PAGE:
We’re not privy to the exact underlying calculations here… but we just have to point out how conveniently the stress test has forecast banks’ income to boost Tier 1 ratios (capital levels relative to risk-weighted assets) by just the right amount to offset forecast impairment losses from bad debt.
Looking at the decomposition of the effect of different component on the Tier 1 capital ratio under the adverse scenario (see Chart 3), one can see that the aggregate ratio is driven up by the pre-impairment income leading to the increase of ratio by 4.5 percentage point, offset by the same proportion by impairment charges associated with the impact of the adverse scenario after sovereign shock. The trading losses have a marginal impact on the composition of the aggregate Tier 1 capital ratio, driving it down by 0.2 percentage points including the impact of 24.0 bn € stemming from the application of an haircut on European sovereign debt holdings in the trading book (see Section 4.1.1).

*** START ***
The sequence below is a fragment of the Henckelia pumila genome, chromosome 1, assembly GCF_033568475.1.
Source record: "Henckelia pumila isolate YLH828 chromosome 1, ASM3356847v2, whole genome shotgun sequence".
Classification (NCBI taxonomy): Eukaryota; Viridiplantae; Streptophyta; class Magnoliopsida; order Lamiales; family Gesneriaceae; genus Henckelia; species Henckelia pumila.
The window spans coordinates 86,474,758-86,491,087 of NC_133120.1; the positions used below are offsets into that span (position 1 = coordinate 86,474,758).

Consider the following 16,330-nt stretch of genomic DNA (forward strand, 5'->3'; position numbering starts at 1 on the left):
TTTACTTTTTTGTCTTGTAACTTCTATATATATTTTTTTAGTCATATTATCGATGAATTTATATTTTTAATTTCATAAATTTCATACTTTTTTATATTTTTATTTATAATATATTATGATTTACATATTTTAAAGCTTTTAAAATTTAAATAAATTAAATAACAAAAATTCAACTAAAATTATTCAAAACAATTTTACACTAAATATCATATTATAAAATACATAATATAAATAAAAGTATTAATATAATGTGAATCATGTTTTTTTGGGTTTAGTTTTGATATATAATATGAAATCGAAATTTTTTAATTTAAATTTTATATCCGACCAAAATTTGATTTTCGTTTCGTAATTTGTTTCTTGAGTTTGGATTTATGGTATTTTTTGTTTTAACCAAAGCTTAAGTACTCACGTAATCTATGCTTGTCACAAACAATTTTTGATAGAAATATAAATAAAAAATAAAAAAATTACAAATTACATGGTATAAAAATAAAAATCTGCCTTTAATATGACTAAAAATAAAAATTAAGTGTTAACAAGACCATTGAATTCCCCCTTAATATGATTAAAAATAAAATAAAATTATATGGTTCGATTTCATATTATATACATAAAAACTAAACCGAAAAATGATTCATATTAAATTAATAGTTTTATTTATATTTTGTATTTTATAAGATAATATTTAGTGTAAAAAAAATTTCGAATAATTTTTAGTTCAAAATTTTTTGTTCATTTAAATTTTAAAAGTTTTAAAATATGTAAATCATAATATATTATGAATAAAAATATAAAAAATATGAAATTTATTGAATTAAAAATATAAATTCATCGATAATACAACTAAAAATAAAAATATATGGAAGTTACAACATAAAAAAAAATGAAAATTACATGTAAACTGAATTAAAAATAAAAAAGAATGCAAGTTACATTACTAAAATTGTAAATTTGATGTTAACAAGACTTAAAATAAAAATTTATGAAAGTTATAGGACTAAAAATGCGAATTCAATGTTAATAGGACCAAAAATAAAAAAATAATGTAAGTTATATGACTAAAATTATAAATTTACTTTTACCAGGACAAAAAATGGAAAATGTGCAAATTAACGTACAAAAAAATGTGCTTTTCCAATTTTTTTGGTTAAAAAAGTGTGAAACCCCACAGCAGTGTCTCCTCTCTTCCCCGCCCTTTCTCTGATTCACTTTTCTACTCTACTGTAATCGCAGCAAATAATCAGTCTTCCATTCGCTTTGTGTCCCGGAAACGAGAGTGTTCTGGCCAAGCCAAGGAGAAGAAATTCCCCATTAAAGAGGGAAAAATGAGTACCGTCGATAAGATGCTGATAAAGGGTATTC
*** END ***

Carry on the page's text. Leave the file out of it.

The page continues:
+4.5%, then -4.5%. Which means the overall Tier 1 capital ratio isn’t hit that badly under this ‘stress’ test.
Keep in mind as well that this stress test only calculated effects for sovereign debt banks classify as ‘trading’ assets and not those classified as ‘ held to maturity’.